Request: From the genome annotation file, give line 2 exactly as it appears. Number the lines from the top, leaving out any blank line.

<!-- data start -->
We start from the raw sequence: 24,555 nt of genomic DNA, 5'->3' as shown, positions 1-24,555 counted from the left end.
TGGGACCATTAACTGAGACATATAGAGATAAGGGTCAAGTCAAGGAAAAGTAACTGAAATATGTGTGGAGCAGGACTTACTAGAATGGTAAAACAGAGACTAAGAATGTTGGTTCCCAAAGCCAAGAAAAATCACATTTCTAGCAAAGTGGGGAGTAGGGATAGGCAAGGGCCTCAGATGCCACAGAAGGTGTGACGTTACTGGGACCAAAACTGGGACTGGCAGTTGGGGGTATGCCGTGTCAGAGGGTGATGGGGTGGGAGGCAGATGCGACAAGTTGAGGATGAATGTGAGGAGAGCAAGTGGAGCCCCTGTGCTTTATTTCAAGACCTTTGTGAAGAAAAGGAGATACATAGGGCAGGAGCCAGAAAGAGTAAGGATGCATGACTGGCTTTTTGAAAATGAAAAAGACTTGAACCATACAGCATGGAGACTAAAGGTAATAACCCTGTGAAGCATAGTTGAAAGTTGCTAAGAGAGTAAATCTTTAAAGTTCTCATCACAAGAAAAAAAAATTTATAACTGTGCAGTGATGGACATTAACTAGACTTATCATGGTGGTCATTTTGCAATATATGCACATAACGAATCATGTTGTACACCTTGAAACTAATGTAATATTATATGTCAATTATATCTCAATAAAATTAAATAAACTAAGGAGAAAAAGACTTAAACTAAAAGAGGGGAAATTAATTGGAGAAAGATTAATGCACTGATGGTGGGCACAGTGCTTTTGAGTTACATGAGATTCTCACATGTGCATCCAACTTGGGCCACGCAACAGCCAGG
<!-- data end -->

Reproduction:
TGGGACCATTAACTGAGACATATAGAGATAAGGGTCAAGTCAAGGAAAAGTAACTGAAATATGTGTGGAGCAGGACTTACTAGAATGGTAAAACAGAGACTAAGAATGTTGGTTCCCAAAGCCAAGAAAAATCACATTTCTAGCAAAGTGGGGAGTAGGGATAGGCAAGGGCCTCAGATGCCACAGAAGGTGTGACGTTACTGGGACCAAAACTGGGACTGGCAGTTGGGGGTATGCCGTGTCAGAGGGTGATGGGGTGGGAGGCAGATGCGACAAGTTGAGGATGAATGTGAGGAGAGCAAGTGGAGCCCCTGTGCTTTATTTCAAGACCTTTGTGAAGAAAAGGAGATACATAGGGCAGGAGCCAGAAAGAGTAAGGATGCATGACTGGCTTTTTGAAAATGAAAAAGACTTGAACCATACAGCATGGAGACTAAAGGTAATAACCCTGTGAAGCATAGTTGAAAGTTGCTAAGAGAGTAAATCTTTAAAGTTCTCATCACAAGAAAAAAAAATTTATAACTGTGCAGTGATGGACATTAACTAGACTTATCATGGTGGTCATTTTGCAATATATGCACATAACGAATCATGTTGTACACCTTGAAACTAATGTAATATTATATGTCAATTATATCTCAATAAAATTAAATAAACTAAGGAGAAAAAGACTTAAACTAAAAGAGGGGAAATTAATTGGAGAAAGATTAATGCACTGATGGTGGGCACAGTGCTTTTGAGTTACATGAGATTCTCACATGTGCATCCAACTTGGGCCACGCAACAGCCAGG